As we left the business last week, it was in the latter part of the Fun stage.  It’s grown rapidly, become more and more complex, and the team is having difficulty managing it effectively, and losing control.  At this point, the business now has a critical decision to make about its future.

There are only two real choices;  1) Stay small and continue in the Fun stage for as long as it can survive, or  2) Take the actions necessary to move forward, and grow the business for the future.   The business can’t have it both ways, it must choose one of these directions.
If it decides to grow, it will need to enter, and successfully pass through the next stage, White Water, to scale for future growth.  A businesses cannot scale from Fun to Predictable Success without going through this stage.

Stage 3 – White Water

The decision and commitment have been made to scale up for growth, and the business is now in the water.  However, it is now much more complex, with more products and services, customers, people, and management.

The business activity has outstripped its capacity, capabilities and resources, and it’s out of control, losing focus on its direction, and customer requirements and expectations.  As a result, customer problems and complaints are piling up, in terms of service, quality, and delivery, etc., operational issues are increasing costs, and customers are beginning to defect to competition.

The first tendency is to try to sell more to prop up the business, but this strategy will only make matters worse, as the problems and issues continue to increase with the level of activity.

To survive and make it through this stage, formal Systems, Processes, Structure, must be developed and implemented, the Culture may need to change, and an expanded Management Team put in place to effectively manage, stabilize, and get the business back under control.   In most instances, however, the initial team and programs won’t work out, and the business will remain unstable for a period of time.  In fact, it may take several years and attempts, and different team members, to finally get through this stage.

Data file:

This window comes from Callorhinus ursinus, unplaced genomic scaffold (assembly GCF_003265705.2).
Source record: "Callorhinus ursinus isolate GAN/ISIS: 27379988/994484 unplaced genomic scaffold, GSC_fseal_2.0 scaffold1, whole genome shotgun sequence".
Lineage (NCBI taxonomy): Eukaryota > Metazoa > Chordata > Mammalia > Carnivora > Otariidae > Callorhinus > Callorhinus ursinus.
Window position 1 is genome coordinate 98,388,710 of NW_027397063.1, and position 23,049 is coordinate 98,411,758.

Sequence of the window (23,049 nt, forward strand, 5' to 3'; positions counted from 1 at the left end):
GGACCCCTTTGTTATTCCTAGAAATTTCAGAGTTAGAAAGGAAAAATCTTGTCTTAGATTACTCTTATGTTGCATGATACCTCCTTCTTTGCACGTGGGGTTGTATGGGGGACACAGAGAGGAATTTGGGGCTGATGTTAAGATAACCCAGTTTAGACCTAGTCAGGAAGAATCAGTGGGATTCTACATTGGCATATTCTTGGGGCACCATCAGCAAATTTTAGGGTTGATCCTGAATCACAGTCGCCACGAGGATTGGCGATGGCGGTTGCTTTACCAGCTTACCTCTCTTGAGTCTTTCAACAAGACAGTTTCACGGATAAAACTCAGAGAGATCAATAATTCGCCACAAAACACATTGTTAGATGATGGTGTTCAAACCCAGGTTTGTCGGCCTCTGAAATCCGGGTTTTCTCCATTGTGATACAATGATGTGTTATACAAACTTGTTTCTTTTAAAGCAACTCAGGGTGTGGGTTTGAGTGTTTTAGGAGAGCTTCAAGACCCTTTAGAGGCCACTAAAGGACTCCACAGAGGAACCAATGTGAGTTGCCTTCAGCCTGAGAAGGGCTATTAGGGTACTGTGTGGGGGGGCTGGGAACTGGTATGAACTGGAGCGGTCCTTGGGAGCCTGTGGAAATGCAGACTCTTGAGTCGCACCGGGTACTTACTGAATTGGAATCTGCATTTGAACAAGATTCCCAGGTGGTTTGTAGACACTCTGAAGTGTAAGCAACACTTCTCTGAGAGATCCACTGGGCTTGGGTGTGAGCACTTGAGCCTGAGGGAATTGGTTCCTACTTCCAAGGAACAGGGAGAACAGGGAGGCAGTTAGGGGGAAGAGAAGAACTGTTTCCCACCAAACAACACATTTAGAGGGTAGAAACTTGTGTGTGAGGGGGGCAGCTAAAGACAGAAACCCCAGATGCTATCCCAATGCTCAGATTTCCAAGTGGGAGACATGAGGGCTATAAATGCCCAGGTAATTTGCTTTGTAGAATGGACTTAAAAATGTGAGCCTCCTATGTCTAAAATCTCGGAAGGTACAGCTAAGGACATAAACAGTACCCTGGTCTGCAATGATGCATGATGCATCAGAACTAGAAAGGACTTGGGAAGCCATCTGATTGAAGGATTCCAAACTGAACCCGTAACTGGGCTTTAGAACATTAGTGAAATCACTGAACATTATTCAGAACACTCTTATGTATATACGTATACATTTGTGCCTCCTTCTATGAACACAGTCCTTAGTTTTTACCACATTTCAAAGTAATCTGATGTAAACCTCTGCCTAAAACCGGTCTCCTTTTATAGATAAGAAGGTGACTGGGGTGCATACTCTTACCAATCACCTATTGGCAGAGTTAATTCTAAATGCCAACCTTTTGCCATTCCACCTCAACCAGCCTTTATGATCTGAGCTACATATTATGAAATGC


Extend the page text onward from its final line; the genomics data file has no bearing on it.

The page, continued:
Also, during this stage, the business may go back and forth between Fun and White Water several times, and it will be a very painful process, fraught with challenges and opportunities.  But, successfully navigating through this stage is absolutely necessary for future scale and growth.

The strategy is to develop and implement formal Processes, Systems, and Structure, Change the Culture (as needed), and to recruit the proper Management Team to effectively manage and control the business to provide long-term growth.

Once the business has successfully passed through this stage, it is now positioned for ….


Stage 4 – Predictable Success

The business has finally made it through the White Water stage, after several attempts.  The Systems, Processes, Structure, Culture, and Team, are all in place and working well, and it is stable, growing, and profitable.  Life is good for now.

Growing and maintaining the business in this stage, will require an ongoing, dynamic process of evolution and adjustment to consistently meet the changing expectations of the market, customers, and other stakeholders over time.  As long as the business continues to do this, and maintain its focus on its vision, strategy, and customer base, it can remain in this stage for a long time.

The strategy is Keep Doing It, Evolve as Needed, and Grow the Business.  

With long-term success, however, there is a danger is that, over time, the business may become too successful and stop evolving, resulting in complacency, a bloated and bureaucratic organization, and a loss of focus on vision, direction, and most importantly, its customers.  Once this happens, the business may eventually fall forward through one, or all, of the last three stages, including Treadmill, Big Rut, and finally, Death Rattle.

What will happen next?  Will the business survive?

We’ll find out in Part 3, next week!

“The great thing in this world is not so much where we are, but in what direction we are moving.” – Oliver Wendell Holmes

 “Making an enduring company was both harder and more important than making a great product.” –  Steve Jobs